Published: Shanghai Daily, August 16, 2004,
By Pradeep S Mehta
THE demise of the quota system in the Agreement on Textiles and Clothing (ATC) at the end of this year may not be smooth for several reasons.
First, the clamor by many countries and their businesses to extend the quota system and, second, the European’s Union threat of bringing back a social cause may create several obstacles. Thus, the possible gains to textile-competitive countries such as India, Indonesia, the Phillipines, Pakistan and China will be thwarted if any of these moves succeed even partially.
Speaking at the WTO public symposium in Geneva, Switzerland, in May Pascal Lamy, the EU trade commissioner, said “We failed to bring in social issues at Doha and will launch a compaign soon after the end of this year when the quotas under the agreement on textiles and clothing comes to an end.” This is just a tip of the iceberg.
A few months ago, the EU launched a major salvo, which, if implemented, could become a nightmare in the international trade arena. A discussion paper on Collective Preferences was released, which goes far beyond the issue of labor standards. Perhaps to pacify possible reactions, Lamy admitted that the paper was still being discussed, but stressed that countries should have a holistic approach towards trade (just like the EU does). The paper envelops a series of of non-trade concerns such as the environment, gender, forests, industrial and agricultural restructuring and cultural amalgamation. It suggests that international trade will need to harmonized with these concerns.
Being a labor-intensive sector, textiles and clothing are an extremely important industry for developing countries. Exports of textiles and clothing account for 50 to 70 percent of developing countries’ trade.
The EU is not the only one worried about Asia’s bigwigs taking over the textile market. Anxiety over the January 1, 2005, deadlines for the phase-out of textile quotas is strongest among non-Asian producers, who fear the end of quotas will allow major producers, such as China and India, to clutch previously protected markets in the US and the EU.
When China’s accession negotiations were taking place, the last country with which it had to bargain with was Mexico – the latter would have lost a substantial share of its NAFTA- protected markets in the US.
In a new development, 70 textile industry associations in about 34 countries including Turkey, Mexico, and a dozen sub-Saharan African countries, are puttting pressure on their governments to act by signing on to a declaration that calls for an extension of quotas until 2008. China is considered to have an advantage in textiles and clothing due to low wages and Hong Kong’s established financial and marketing expertise.
China being the ‘textile’ super power of the world, along with India and Pakistan, will benefit the most from elimination of quotas. But if the EU keeps clamoring for labor standards to be includedunder WTO, the day is not far off when China’s export may be restricted due to so-called poor labor standards.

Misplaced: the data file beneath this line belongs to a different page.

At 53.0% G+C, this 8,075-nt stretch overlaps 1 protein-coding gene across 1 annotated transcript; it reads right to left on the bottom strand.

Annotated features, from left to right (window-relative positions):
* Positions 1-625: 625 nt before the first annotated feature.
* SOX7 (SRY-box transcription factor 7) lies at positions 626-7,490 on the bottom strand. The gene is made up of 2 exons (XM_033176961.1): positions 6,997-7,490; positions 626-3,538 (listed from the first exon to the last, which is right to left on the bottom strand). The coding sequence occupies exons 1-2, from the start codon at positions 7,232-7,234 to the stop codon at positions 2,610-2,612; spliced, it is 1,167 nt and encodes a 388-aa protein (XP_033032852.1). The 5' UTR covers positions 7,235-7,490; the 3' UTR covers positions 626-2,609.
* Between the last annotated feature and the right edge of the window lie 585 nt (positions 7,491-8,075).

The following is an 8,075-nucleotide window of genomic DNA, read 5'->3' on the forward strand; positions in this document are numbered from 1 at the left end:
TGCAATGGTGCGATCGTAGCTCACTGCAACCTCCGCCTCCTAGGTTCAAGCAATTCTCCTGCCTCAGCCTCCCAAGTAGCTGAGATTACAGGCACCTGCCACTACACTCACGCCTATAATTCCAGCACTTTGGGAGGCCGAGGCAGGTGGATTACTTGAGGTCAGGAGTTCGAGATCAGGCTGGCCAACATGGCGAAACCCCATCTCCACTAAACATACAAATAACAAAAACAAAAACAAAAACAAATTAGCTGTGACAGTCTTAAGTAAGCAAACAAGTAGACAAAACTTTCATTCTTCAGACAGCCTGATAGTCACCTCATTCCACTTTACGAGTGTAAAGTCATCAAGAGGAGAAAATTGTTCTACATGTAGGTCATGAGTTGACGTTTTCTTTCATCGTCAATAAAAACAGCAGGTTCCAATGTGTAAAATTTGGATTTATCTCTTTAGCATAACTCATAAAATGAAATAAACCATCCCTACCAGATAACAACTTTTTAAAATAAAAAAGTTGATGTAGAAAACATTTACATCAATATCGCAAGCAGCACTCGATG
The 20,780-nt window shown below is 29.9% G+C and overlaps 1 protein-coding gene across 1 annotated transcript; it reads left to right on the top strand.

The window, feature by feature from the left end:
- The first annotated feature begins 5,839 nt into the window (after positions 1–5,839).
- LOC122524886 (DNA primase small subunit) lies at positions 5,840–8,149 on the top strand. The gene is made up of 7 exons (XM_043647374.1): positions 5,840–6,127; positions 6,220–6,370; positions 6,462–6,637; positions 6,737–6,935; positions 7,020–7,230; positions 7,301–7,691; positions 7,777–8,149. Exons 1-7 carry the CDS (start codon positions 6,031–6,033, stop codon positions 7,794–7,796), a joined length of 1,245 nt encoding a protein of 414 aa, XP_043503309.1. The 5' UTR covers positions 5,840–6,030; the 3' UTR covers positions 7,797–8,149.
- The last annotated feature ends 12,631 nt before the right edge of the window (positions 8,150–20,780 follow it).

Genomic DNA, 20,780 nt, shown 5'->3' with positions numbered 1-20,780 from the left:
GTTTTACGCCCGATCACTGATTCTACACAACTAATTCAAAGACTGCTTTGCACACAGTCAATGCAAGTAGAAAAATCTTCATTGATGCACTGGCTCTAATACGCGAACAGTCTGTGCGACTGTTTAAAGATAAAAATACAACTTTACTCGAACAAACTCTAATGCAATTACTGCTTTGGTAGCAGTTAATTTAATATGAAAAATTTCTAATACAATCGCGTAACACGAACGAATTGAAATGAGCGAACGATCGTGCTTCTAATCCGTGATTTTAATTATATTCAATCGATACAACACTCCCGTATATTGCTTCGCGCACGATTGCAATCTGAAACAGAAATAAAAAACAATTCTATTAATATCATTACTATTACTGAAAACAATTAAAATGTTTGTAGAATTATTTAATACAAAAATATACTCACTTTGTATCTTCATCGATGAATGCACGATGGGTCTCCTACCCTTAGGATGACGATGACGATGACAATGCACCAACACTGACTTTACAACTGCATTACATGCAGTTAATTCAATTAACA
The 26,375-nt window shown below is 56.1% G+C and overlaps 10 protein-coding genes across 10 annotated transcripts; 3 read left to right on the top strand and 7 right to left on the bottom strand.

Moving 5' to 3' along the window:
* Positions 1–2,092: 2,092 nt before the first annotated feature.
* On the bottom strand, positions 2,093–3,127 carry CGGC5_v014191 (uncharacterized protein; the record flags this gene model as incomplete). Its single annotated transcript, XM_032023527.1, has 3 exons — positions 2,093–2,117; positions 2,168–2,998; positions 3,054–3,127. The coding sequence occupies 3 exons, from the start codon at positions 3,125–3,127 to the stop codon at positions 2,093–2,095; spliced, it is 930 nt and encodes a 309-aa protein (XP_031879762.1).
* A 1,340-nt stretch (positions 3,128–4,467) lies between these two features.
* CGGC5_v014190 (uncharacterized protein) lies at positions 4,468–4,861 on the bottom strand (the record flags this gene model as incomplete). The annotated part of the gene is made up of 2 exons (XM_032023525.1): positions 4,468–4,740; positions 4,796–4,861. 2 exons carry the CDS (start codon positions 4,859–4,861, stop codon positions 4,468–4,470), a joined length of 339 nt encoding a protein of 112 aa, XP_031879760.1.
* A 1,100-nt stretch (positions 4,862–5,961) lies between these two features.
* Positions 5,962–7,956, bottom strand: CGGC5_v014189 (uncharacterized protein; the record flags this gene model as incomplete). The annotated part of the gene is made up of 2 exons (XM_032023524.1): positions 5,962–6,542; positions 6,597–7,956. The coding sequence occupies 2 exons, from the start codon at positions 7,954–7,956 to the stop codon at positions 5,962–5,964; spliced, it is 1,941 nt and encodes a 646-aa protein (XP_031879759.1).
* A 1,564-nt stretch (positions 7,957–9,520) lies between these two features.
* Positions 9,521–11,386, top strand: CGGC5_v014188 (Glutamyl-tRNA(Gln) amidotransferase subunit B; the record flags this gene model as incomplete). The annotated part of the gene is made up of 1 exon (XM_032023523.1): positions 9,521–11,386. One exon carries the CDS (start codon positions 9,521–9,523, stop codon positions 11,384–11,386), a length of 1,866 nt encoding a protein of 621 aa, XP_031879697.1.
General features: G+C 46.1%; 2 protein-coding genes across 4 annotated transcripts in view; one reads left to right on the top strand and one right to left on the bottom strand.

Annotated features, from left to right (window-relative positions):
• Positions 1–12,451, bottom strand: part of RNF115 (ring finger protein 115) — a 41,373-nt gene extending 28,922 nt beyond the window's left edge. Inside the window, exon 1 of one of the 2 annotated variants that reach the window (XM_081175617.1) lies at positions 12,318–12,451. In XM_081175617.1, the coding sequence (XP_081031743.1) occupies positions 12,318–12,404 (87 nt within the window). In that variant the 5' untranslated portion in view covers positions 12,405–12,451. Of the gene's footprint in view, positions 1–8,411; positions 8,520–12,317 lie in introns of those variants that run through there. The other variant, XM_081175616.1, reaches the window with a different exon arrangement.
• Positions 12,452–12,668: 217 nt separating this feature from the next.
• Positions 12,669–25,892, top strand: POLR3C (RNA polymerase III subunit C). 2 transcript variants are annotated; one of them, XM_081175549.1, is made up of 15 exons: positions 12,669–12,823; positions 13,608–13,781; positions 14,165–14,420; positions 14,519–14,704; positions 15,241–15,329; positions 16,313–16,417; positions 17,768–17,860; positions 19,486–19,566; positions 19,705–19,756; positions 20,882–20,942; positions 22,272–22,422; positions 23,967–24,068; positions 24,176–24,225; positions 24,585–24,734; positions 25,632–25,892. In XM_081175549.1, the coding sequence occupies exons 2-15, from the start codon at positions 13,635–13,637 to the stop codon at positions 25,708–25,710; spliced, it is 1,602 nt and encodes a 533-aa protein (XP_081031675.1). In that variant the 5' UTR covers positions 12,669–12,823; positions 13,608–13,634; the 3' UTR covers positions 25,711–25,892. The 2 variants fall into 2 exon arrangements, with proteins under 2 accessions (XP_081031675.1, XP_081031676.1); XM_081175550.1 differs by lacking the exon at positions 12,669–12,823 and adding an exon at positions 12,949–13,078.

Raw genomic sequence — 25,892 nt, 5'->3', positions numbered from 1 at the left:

The million-dollar question of whether development will lead to better labor standards or the reverse remains unanswered. After all, developing countries are under-developed and thus labor standards are not low, but different and consonance with their levels of development and socio-economic culture.
Labor standards are just one of several non-tarriff barriers that can be put in place to prevent countries, like India and China, to acheive their full potential. Other issues include the environment, anti-dumping, safe-guards and rules of origin. Countries can refuse or restrict imports from a particular country based on the claim that the dye used in the production of that cloth is hazardous to the environment or humans.
In the case of China, they have a WTO-plus obligation. “We have committed to a mechanism since the acceptance of the Protocol of Entry into the WTO ofn December 10, 2001, i.e. product-specific transitional safeguards that leaves discretion to be used by an importing member when there exists a so-called market disruption caused by importation from China. The threshold is much lower than the usual trade remedies under the WTO,” says Li Yueyin, advise on WTO Textile Issues at the Shanghai WTO Affairs Consultation Centre.
Therefore, it is evident that even if quotas are phased out, rich countries will find unfair ways to prevent nations to maximize their capacity. All said and done, quotas under the ATC are the easiest to deal with whereas coping with non-tarriff barriers would require more time and money.
At the same time, an extension on ATC is difficult since it can only be done with the approval of all WTO members – China and India will never agree to an extension.
At this point it is difficult to say whether the road to elimination of textiles quotas will be smooth or full of roadblocks. But, it will be interesting to see if the US and EU will use their armory to stop the Chinese dragon and the Indian tiger.